Project Updates

April, 2022: Ikoli Primary School Rain Tanks Complete!

Ikoli Primary School in Kenya now has access to safe, clean water thanks to the completion of their rain tanks! We installed new latrines and handwashing stations for students, and we trained the school on improved sanitation and hygiene practices, including COVID-19 prevention. These components will unlock the opportunity for these students to live better, healthier lives.

Happy for clean water!

Student Olphen M., 16, said, "I no longer have to carry my big container which was heavy to school. This was a very tiring process. I will have more time on my hands to be able to cover the syllabus as required. This will, in turn, help improve my performance and also [give me the] time to engage in other activities that I like, such as football and debates."

Olphen with clean water to drink.

Teachers were just as excited as the students about the new rain tanks on campus.

Teacher Emily Kipkuto, said, "With access to reliable and safe water, [I] am now sure the water [I] am drinking is from a safe source. Before the project learners would have to bring water from home and from different sources. This water would at times make me sick, but now [I] am assured of the source and its safety."

Teacher Emily Kipkuto with clean water.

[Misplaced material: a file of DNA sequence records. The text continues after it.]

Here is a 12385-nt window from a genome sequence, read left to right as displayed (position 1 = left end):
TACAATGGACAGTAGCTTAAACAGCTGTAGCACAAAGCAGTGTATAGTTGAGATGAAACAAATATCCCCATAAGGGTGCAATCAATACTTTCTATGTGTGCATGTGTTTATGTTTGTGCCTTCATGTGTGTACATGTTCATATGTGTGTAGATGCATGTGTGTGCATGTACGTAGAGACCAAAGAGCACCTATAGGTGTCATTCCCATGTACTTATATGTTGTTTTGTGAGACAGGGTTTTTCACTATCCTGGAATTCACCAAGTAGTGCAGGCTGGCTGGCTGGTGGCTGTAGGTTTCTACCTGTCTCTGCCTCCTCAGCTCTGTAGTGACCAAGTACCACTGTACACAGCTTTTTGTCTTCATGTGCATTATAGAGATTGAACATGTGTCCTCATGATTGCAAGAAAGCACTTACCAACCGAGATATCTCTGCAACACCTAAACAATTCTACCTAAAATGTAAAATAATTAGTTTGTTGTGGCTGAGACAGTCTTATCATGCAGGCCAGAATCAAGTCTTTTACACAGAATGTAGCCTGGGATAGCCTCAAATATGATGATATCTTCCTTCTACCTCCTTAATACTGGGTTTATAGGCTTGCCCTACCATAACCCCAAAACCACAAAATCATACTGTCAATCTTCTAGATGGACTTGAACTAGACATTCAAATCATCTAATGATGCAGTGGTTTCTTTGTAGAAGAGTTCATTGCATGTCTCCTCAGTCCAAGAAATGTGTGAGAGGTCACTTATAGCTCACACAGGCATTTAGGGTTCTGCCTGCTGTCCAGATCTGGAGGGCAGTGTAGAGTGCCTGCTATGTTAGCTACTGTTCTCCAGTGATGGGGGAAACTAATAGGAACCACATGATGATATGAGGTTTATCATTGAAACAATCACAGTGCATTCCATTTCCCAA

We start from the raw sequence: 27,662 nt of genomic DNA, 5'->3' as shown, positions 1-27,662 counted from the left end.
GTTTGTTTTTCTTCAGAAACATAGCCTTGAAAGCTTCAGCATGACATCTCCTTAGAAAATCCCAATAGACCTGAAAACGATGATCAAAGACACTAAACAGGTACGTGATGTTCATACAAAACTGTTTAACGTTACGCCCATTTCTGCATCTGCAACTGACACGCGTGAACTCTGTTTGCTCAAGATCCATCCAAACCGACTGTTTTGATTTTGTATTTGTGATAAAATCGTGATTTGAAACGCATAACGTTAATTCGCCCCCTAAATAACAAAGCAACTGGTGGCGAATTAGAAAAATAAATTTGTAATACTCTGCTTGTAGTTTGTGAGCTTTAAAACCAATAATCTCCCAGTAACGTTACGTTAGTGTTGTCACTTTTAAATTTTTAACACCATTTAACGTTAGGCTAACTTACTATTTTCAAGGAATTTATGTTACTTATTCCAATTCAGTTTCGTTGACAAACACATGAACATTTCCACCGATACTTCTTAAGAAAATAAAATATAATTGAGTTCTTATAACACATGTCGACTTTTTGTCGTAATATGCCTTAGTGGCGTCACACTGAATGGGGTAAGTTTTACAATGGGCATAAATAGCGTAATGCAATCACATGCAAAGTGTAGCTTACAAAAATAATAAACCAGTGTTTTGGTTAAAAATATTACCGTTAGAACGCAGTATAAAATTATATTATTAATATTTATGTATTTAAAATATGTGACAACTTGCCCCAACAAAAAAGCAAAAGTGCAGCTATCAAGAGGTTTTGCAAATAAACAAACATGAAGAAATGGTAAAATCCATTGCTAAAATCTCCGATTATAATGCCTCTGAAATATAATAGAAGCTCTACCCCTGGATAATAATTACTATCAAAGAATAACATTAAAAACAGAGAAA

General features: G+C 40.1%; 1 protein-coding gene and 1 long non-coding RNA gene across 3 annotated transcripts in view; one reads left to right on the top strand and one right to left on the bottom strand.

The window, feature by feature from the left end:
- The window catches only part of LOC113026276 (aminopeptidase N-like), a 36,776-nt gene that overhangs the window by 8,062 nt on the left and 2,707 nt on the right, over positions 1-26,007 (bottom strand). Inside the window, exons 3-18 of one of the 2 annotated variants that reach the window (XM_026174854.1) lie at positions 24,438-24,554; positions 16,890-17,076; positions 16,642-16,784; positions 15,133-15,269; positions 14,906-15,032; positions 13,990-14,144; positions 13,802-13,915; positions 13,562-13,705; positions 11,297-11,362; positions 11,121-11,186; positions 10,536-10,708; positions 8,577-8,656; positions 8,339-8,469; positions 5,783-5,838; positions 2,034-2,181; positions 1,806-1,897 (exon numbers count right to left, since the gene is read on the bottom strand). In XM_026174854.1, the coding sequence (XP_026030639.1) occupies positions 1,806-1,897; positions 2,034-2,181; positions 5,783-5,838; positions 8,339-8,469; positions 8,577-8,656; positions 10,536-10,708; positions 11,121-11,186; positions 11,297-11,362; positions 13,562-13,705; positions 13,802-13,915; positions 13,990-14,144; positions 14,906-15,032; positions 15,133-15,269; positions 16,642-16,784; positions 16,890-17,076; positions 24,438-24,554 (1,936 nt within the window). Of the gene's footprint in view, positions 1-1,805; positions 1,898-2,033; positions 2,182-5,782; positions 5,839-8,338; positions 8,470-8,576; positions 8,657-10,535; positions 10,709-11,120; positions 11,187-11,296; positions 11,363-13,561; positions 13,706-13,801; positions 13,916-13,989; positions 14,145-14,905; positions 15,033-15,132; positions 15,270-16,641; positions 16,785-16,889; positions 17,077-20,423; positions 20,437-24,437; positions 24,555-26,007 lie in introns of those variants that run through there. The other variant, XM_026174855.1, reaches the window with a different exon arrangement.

How We Go From Ground to Rain Tank

Construction of the two 75,000-liter rain tanks was successful!

Parents, staff, and students helped our artisans gather everything needed for construction. The school's kitchen staff and a few parents helped provide meals for the artisans, while the school provided the artisans' accommodations. Locals helped our artisans with their manual labor, too.

Site measurements while students watch.

The process officially began with our staff and school administration looking around the school compound to determine the best location for the new rain tanks. This needed to be the best site with enough land and nearby buildings with good, clean roofing to catch the rainwater.

Laying stone for the foundation.

Then, we cleared the site by excavating the soil to make level ground for the tank foundations. We cast the foundations by laying big stones on the level ground and reinforcing them using steel wire, concrete, and waterproof cement. We affixed both drawing pipes and drainage pipes as we laid the foundations.

Wire wall framework with sugar sacks attached.